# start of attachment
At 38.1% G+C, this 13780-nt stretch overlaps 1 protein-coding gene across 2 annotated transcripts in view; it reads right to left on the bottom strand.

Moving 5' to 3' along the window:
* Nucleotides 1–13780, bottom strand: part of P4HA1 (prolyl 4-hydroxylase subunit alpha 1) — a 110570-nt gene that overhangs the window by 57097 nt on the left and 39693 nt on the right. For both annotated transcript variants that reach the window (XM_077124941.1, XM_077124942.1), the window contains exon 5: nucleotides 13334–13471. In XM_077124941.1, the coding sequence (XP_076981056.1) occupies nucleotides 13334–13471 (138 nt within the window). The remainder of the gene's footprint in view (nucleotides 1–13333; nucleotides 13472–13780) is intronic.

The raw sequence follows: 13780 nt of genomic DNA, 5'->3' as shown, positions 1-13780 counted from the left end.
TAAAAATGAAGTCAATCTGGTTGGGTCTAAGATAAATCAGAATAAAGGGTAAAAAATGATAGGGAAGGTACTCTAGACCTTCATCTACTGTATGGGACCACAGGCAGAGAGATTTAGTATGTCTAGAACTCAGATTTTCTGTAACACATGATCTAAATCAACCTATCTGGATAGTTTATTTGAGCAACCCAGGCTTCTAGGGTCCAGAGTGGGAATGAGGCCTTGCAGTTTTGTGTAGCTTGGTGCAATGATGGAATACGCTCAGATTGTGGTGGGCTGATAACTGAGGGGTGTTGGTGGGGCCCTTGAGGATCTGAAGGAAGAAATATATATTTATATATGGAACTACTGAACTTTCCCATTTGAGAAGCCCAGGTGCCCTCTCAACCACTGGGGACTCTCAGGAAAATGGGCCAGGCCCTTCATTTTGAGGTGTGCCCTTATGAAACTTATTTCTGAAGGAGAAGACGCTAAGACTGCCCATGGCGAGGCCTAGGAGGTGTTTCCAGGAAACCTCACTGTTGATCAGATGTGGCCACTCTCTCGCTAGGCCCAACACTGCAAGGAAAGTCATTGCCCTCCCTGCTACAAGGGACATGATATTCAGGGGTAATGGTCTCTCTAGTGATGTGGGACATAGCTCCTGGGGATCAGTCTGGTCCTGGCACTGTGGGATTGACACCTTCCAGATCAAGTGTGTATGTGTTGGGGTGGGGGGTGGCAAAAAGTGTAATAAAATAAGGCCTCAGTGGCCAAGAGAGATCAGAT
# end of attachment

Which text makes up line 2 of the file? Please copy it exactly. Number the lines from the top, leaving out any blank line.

Moving 5' to 3' along the window: